The couple, who had to announce that they were expecting their first child sooner than planned after Kate was admitted to hospital with acute morning sickness on Monday, said they were "deeply saddened" by Ms Saldanha's death. A spokesman at St James's Palace said: "Their Royal Highnesses were looked after so wonderfully well at all times by everybody at King Edward VII's Hospital, and their thoughts and prayers are with Jacintha Saldanha's family, friends and colleagues at this very sad time."

While little information about Ms Saldanha's mental health was available, nurses' leaders last night suggested that there could be a link between her death and the prank.

Dr Peter Carter, chief executive of the Royal College of Nursing, said: "It is deeply saddening that a simple human error due to a cruel hoax could lead to the death of a dedicated and caring member of the nursing profession."

In a statement, the ambulance service said: "We were called at 9.25am this morning to an address on Weymouth Street. We sent two ambulance crews and a duty officer. Sadly the patient, a woman, was dead at the scene."

The owners of the Sydney radio station said last night that the two presenters were "deeply shocked" at the nurse's death and had agreed to stop broadcasting until further notice.

The Samaritans can be contacted on 08457 90 90 90.

King Edward VII: The hospital where it happened

King Edward VII's Hospital, one of London's premier private hospitals, is used to hosting VIP patients for Rolls-Royce medical care in conditions of high security. It has at various times accommodated the Queen, Duke of Edinburgh and Prince of Wales as well as other members of the Royal Family.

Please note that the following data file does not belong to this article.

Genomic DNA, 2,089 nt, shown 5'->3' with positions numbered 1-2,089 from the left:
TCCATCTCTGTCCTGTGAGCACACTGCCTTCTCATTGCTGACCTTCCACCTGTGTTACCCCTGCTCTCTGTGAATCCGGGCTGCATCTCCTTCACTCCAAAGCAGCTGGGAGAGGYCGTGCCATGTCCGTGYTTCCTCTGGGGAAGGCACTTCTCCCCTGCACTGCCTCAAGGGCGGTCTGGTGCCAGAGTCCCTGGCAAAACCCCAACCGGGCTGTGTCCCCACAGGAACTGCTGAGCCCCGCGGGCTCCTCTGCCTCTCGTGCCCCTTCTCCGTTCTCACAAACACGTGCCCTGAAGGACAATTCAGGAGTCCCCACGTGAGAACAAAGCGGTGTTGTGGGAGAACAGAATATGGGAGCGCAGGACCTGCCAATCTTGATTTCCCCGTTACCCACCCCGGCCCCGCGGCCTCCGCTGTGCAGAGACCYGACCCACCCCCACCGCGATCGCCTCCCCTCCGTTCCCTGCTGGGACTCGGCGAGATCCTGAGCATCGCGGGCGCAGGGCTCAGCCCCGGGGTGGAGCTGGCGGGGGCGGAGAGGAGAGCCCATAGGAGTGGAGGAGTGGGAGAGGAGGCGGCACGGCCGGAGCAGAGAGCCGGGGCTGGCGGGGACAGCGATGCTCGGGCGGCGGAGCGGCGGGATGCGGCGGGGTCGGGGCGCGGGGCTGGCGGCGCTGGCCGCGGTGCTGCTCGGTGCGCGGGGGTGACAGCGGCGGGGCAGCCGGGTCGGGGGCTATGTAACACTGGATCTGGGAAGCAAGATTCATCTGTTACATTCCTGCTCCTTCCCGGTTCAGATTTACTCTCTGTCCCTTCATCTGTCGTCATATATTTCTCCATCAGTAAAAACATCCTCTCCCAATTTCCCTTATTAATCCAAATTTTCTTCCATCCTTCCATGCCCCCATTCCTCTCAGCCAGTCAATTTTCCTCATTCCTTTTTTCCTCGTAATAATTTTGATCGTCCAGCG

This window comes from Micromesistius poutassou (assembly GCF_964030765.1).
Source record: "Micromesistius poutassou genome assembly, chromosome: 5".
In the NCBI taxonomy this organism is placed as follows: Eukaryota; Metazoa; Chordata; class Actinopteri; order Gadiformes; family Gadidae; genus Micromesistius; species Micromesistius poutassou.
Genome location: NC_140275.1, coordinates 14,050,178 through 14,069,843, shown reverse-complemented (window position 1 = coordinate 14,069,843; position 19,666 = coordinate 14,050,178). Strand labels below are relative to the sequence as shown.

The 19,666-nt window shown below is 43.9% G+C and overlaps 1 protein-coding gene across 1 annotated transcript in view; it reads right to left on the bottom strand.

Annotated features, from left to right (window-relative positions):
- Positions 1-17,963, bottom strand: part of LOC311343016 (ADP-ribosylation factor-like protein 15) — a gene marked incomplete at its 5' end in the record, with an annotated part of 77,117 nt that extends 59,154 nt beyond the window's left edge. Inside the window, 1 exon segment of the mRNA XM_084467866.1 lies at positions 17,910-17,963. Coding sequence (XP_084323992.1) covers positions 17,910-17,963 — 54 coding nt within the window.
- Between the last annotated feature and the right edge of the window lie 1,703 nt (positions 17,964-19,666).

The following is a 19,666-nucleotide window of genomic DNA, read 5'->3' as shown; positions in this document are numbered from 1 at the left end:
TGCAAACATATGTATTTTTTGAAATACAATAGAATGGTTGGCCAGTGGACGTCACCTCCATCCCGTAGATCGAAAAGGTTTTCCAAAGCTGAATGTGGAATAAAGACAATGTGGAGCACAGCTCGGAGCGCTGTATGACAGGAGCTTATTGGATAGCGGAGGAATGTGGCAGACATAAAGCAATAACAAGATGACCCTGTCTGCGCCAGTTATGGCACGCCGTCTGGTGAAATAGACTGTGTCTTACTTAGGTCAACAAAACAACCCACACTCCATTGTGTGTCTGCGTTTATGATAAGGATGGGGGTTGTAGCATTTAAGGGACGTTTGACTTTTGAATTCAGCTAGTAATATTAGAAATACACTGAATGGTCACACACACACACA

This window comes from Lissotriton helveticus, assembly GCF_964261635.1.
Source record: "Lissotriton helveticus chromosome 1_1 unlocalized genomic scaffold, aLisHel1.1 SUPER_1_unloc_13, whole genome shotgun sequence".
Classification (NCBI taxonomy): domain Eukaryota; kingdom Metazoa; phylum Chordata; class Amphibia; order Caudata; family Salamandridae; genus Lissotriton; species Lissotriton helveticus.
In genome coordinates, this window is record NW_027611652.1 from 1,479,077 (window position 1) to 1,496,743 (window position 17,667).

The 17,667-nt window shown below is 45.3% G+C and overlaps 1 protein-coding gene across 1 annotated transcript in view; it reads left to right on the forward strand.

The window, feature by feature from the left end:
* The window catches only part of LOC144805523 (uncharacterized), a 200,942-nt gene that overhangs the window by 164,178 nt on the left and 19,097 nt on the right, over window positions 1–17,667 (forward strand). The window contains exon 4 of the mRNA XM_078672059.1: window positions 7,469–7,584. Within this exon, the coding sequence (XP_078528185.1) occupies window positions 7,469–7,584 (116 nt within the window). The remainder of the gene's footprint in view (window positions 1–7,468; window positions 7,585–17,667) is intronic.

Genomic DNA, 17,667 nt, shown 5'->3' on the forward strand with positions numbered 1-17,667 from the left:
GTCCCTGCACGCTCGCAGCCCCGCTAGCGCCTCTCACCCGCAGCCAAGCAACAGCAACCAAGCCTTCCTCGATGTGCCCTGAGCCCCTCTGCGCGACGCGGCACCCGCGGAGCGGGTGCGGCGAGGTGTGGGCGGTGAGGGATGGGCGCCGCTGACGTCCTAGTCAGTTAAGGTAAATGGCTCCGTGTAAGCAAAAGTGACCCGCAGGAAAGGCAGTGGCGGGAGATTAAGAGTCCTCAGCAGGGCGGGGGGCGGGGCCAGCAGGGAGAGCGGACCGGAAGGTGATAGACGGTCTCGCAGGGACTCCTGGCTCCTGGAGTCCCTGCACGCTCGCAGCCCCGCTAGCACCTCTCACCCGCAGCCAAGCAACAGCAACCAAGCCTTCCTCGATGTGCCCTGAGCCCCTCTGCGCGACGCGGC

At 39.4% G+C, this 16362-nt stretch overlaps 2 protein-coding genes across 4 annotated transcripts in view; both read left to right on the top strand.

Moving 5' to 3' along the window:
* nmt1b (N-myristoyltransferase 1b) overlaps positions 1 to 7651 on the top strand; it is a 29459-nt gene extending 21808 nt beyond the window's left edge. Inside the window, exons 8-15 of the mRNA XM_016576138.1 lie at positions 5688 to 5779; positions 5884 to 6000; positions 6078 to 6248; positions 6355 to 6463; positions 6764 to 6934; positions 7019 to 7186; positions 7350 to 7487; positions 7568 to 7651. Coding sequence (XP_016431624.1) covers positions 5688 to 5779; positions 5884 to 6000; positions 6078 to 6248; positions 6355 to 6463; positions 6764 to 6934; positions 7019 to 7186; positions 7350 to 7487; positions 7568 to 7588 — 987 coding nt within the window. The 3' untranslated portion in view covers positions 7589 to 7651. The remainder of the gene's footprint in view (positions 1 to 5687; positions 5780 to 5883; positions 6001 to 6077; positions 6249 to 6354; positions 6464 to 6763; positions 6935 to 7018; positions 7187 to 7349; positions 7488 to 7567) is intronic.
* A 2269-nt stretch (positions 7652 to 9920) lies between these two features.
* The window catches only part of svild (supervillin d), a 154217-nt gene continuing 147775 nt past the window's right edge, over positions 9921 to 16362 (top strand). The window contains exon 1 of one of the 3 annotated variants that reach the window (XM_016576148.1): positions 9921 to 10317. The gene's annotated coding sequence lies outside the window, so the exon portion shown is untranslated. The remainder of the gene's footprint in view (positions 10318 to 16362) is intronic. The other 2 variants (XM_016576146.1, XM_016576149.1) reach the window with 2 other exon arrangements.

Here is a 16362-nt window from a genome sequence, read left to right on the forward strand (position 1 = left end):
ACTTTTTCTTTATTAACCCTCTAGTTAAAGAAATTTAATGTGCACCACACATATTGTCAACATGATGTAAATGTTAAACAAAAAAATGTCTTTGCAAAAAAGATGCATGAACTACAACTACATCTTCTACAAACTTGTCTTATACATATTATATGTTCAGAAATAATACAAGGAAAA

It has 58 en-suite rooms with flatscreen televisions and wi-fi and three operating theatres. It boasts on its website of a "strong tradition of excellence in nursing" and says unlike many hospitals "most are permanently employed by us". It claims never to have had a case of the hospital infections MRSA or Clostridium difficile and has won awards for the cleanliness of its wards and standard of food hygiene. The hospital was founded in 1899 and started life in a house belonging to Agnes Keyser who, with her sister, nursed sick and wounded officers returning from the Boer War.

It continues to offer subsidised care to people in the services and their spouses: its full name is the King Edward VII 's Hospital Sister Agnes. It has been treating the Royal Family since it opened and its patron is the Queen.

Jeremy Laurance

Start your day with The Independent, sign up for daily news emails
Life and Style
love + sex A new study has revealed the average size - but does that leave men outside the 'normal' range being thought of as 'abnormal'?
Voices
The Palace of Westminster is falling down, according to John Bercow
voices..says Matthew Norman
Sport
Steve Bruce and Gus Poyet clash
football
Arts and Entertainment
Jake and Dinos Chapman were motivated by revenge to make 'Bring me the Head of Franco Toselli! '
arts + ents Shapero Modern Gallery to show explicit Chapman Brothers film
Have you tried new the Independent Digital Edition apps?
ebooks
ebooksA special investigation by Andy McSmith
Arts and Entertainment
Kurt Cobain performing for 'MTV Unplugged' in New York, shortly before his death
music Brett Morgen's 'Cobain: Montage of Heck' debunks many of the myths surrounding the enigmatic singer
Sport
Brendan Rodgers
football The Liverpool manager will be the first option after Pep Guardiola
Life and Style
life
Sport
Christian Benteke of Aston Villa celebrates scoring the winner for Aston Villa
football
Arts and Entertainment
Myanna Buring, Julian Rhind-Tutt and Russell Tovey in 'Banished'
TV Jimmy McGovern tackles 18th-century crime and punishment
Arts and Entertainment
Paul Whitehouse as Herbert
arts + ents
News